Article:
Stroke In China, 1986 Through 1990
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Background and Purpose Incidence of stroke varies markedly in different world populations. In seven Chinese cities, the effect of a program of risk factor modification on the incidence and mortality of stroke was studied and compared with a control population. This article describes the incidence of stroke in the control populations for the years 1986 through 1990.
Methods Incidence (first-ever strokes only) for 1986 was obtained by door-to-door interview with heads of households with subsequent verification on examination by a neurologist and review of medical and/or hospital records. In subsequent years, cases were ascertained with a three-tier monitoring system: by community health workers, local medical centers, and the Beijing Neurosurgical Institute.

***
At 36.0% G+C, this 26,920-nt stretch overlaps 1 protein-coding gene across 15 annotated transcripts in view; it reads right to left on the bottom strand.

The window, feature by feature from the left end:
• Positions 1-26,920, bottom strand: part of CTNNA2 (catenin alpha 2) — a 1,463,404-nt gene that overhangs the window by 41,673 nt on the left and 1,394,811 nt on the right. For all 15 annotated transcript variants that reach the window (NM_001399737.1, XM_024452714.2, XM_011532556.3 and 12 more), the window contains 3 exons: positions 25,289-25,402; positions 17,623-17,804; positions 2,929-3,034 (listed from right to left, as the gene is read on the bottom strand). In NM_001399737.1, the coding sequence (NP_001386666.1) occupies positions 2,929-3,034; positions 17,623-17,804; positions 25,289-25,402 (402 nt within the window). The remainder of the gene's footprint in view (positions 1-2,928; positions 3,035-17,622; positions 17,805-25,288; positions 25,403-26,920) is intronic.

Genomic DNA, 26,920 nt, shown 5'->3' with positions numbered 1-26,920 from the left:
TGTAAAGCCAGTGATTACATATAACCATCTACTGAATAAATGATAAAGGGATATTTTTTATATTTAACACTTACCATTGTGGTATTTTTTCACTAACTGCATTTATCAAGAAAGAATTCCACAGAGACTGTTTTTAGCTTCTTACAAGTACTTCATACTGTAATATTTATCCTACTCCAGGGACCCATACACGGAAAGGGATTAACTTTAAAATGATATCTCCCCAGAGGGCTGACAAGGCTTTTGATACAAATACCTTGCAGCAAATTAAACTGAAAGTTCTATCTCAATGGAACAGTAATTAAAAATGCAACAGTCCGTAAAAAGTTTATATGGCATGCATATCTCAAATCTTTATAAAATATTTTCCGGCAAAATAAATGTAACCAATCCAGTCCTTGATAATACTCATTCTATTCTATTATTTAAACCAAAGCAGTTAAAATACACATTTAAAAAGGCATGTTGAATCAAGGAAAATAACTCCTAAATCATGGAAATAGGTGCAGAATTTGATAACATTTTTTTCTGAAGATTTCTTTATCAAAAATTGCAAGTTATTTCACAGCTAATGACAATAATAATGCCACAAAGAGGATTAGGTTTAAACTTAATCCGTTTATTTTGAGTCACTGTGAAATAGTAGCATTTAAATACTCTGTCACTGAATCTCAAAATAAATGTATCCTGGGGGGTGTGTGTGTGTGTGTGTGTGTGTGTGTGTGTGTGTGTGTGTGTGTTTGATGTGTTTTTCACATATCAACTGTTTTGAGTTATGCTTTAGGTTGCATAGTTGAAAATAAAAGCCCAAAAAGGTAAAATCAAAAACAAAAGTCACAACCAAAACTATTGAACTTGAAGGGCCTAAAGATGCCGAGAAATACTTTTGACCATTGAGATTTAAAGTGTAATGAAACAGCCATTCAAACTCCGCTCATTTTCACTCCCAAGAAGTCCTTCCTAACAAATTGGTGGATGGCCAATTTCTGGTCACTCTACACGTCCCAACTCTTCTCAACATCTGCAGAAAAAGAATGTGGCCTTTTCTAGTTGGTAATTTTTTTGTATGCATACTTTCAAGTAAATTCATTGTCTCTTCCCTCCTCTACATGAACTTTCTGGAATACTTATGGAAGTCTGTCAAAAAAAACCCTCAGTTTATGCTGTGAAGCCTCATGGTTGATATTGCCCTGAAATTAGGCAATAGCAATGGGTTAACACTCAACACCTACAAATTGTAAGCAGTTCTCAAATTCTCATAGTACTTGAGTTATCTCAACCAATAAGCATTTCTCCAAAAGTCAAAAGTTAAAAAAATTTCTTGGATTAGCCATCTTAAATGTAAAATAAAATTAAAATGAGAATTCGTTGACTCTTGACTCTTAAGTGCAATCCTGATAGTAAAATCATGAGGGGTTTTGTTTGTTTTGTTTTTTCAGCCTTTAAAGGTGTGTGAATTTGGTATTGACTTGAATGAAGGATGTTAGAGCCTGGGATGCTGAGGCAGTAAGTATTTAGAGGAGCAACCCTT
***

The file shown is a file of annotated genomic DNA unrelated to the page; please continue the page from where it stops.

Results Average annual age-adjusted incidence per 100 000 was 215.6 (261.5 for males, 174.5 for females; P<.001). There was a significant drop in the total number of cases from 137 in 1986 to 106 in 1990, but the age-adjusted rate showed a significant drop for males only (322.3 to 182.5, P<.001). Marked differences in average annual age-adjusted rates existed among the seven cities, from 486.4 for Harbin to 80.9 for Shanghai. This difference in rate among cities was found for both sexes but was more pronounced in males.
Conclusions The stroke incidence rates in China, like those in Japan, are among the higher ones in the world. In recent years, there has been an apparent decline in stroke incidence. Marked differences in rates were found between males and females with decline in incidence occurring almost exclusively in males. There were also marked differences in stroke incidence among the cities studied. These differences may result in part from differences in diet, alcohol and cigarette consumption, or prevalence of hypertension.
- Received March 15, 1995.
- Revision received July 6, 1995.
- Accepted August 1, 1995.
- Copyright © 1995 by American Heart Association